Finding the best acne products to use for sensitive skin in low humidity climates is challenging because both acne products and dry climates will damage skin barrier. Sensitive skin complexions start out with fragile skin barrier and the combination is the perfect storm for skin irritation. I received a great question about this from a reader that I would like to share.
Hi Dr. Bailey, I'm using salicylic acid 1.5% and it doesn’t exfoliate very well. It just barely loosens surface dead skin. Are the alpha hydroxy acids better for that? (I'm thinking of the lower concentrations) because I'm sensitive. I read that SA just dissolves the top layer and AHA remodels the stratum corneum so they work differently and it sounds like AHA would make skin look better if that info is correct (is that right?).
Also, what do you recommend for a person with acne prone skin who needs hydration and worries about breaking out with suspect moisturizers? (I don't want a product that leaves skin dehydrated in low humidity like some products do that are just humectants alone where hydration evaporates quickly. PCA Hydrating Serum is a great one. I've been through tons and finally found one safe for acne prone skin and effective at keeping my skin hydrated being in air conditioning all day. ~ Lisa
Dear Lisa, This is a great topic about how to build the best complete acne skin care routine for sensitive skin in low humidity and dry climates.
One product that my acne prone patients who struggle with dry skin love is my Instantly Luminous Multi-Action Serum. Similar to the PCA Serum that your skin loves, my Luminous Serum has glycerin and hyaluronic acid. It has much more - none of which breaks out skin - including sodium PCA (a natural component of skin that binds moisture), tons of varied molecular weight hyaluronic acid and glycerin. This means that it's full of pharmaceutically pure and stable water-binding ingredients to fight that dehumidified, dry air-conditioned air.
The Instantly Luminous Serum is non-comedogenic and thus also ideal for acne prone skin. I would recommend applying it in the morning after cleansing your face and under your moisturizer.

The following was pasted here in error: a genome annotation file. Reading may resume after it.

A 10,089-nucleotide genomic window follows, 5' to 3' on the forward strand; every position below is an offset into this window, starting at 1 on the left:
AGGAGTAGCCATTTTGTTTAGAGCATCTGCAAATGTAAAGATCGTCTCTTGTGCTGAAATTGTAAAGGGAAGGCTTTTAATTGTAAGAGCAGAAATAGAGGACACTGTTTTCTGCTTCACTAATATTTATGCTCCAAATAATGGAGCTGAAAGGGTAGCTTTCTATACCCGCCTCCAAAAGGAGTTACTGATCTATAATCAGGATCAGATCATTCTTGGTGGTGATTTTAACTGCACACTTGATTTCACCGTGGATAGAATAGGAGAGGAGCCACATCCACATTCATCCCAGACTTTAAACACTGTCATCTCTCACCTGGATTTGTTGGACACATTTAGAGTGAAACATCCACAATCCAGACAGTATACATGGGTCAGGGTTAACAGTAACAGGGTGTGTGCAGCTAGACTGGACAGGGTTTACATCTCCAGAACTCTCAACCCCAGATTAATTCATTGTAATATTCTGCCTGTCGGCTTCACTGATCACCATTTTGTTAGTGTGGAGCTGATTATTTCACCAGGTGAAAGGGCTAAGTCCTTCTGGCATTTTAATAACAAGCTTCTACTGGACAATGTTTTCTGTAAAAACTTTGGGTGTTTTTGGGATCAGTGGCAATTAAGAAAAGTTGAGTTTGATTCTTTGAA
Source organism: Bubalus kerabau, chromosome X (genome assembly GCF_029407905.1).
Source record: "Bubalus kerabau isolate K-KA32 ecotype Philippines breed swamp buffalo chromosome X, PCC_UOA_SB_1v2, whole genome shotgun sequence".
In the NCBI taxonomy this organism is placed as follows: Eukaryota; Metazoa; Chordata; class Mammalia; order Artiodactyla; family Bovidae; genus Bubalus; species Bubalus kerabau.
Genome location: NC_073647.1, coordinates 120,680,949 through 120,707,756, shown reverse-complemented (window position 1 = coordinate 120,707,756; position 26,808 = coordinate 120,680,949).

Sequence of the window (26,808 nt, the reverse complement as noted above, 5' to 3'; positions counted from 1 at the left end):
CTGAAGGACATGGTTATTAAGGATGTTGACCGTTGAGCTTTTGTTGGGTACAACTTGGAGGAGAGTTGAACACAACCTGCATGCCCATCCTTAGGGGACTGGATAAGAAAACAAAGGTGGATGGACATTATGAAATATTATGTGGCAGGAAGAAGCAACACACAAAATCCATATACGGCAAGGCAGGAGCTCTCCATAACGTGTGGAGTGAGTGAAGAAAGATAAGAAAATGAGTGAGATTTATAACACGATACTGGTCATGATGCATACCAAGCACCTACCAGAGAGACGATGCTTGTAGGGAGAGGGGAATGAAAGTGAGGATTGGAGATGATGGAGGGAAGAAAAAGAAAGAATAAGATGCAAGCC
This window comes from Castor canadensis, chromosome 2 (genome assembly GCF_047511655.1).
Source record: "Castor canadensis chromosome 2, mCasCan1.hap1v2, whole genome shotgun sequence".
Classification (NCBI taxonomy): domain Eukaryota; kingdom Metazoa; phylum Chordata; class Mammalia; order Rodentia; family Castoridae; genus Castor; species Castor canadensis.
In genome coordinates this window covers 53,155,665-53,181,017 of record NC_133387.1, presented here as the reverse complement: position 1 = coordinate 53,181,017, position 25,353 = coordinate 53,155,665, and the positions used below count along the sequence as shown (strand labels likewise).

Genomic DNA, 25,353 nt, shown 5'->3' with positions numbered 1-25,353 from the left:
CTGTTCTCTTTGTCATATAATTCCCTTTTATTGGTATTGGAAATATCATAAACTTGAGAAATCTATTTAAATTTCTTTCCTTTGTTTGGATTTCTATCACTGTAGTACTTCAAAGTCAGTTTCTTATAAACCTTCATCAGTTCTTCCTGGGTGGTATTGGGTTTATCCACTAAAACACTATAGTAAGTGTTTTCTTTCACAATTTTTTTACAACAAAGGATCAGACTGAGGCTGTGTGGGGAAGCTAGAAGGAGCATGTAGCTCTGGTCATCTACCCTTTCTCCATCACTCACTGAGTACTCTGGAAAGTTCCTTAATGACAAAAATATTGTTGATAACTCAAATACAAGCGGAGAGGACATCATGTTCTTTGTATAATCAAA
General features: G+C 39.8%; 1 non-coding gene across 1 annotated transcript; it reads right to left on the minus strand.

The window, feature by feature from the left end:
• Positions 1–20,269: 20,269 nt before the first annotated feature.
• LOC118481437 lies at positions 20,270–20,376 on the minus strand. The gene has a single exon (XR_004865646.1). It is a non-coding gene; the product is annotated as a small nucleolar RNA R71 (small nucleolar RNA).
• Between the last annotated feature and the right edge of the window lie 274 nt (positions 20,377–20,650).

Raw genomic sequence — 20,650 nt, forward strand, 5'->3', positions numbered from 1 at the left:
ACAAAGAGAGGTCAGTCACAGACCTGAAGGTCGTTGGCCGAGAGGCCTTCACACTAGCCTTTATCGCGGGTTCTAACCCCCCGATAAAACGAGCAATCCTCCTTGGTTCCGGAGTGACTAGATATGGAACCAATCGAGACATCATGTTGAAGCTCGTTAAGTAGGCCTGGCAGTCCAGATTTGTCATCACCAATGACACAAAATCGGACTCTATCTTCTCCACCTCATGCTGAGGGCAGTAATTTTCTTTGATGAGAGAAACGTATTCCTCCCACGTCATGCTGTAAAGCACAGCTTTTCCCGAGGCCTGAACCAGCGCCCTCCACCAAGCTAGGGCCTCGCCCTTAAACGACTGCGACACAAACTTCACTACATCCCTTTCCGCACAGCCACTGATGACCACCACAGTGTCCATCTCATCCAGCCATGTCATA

Treating sensitive skin acne in dry climates
I typically start people with sensitive skin on a skin cleanser with a combination of salicylic acid (SA) and glycolic acid (GA) together for their synergy. This is available in my Foaming Acne Treatment Cleanser.
Since acne prone skin is notorious for breaking out from time to time even when using the best skin care, I tell my patients to treat any new pustules with my 2.5% Benzoyl Peroxide Treatment Cream. Extremely acne prone areas of the face are also nicely controlled by daily application of 2.5% benzoyl peroxide (BP) cream after toning with the pads. This 2.5% benzoyl peroxide strength is the sweet spot for BP acne treatment; it is unlikely to irritate sensitive skin, but is well proven to control the acne causing bacteria, P. acnes.
You are right that salicylic acid is not as helpful as alpha hydroxy acids (AHAs) at exfoliating and changing the stratum corneum. Salicylic acid is great at getting through oil, and therefore is a great help for keeping pores clean. That said, I find AHAs much better at brightening the complexion and dislodging black heads.
The product combination of glycolic/salicylic acids and benzoyl peroxide is the basis of my Ultimate Acne Solutions Kit. I combine them with the perfect facial moisturizer to protect skin barrier. It is my Daily Face Cream for Normal to Oily Skin. It is oil-free and non-comedogenic yet highly effective in preventing dryness.
All of these products are also available individually if a person needs only one product to control their acne skin problems.
Click here to learn more about my Ultimate Acne Solutions Kit for treating acne in low humid climates.
Know that this skin care routine will feel good on your skin. I have designed my complete skin care routines to layer on smoothly, because it's important that your skin feels as good as it looks. I hope that helps, Lisa. Thank you for sending such a great question that many people have.
Cynthia Bailey, MD Board Certified Dermatologist
Author: Dr. Cynthia Bailey M.D. is a Board Certified dermatologist practicing dermatology since 1987. She has done well over 200,000 skin exams during her career and authors the longest running physician written skin health blog in the world.
“I love empowering people to take good care of their skin by educating them and putting the ‘self-care’ into their skin care so that they love the skin they’re in!” Dr. Bailey
Disclaimer: Please realize that availing yourself of the opportunity to submit and receive answers to your questions from Dr. Bailey does not confer a doctor/patient relationship with Dr. Bailey. The information provided by Dr. Bailey is general health information inspired by your question. It should not be a substitute for obtaining medical advice from your physician and is not intended to diagnose or treat any specific medical problem (and is not an extension of the care Dr. Bailey has provided in her office for existing patients of her practice). Never ignore your own doctor’s advice because of something you read here; this information is for general informational purpose only.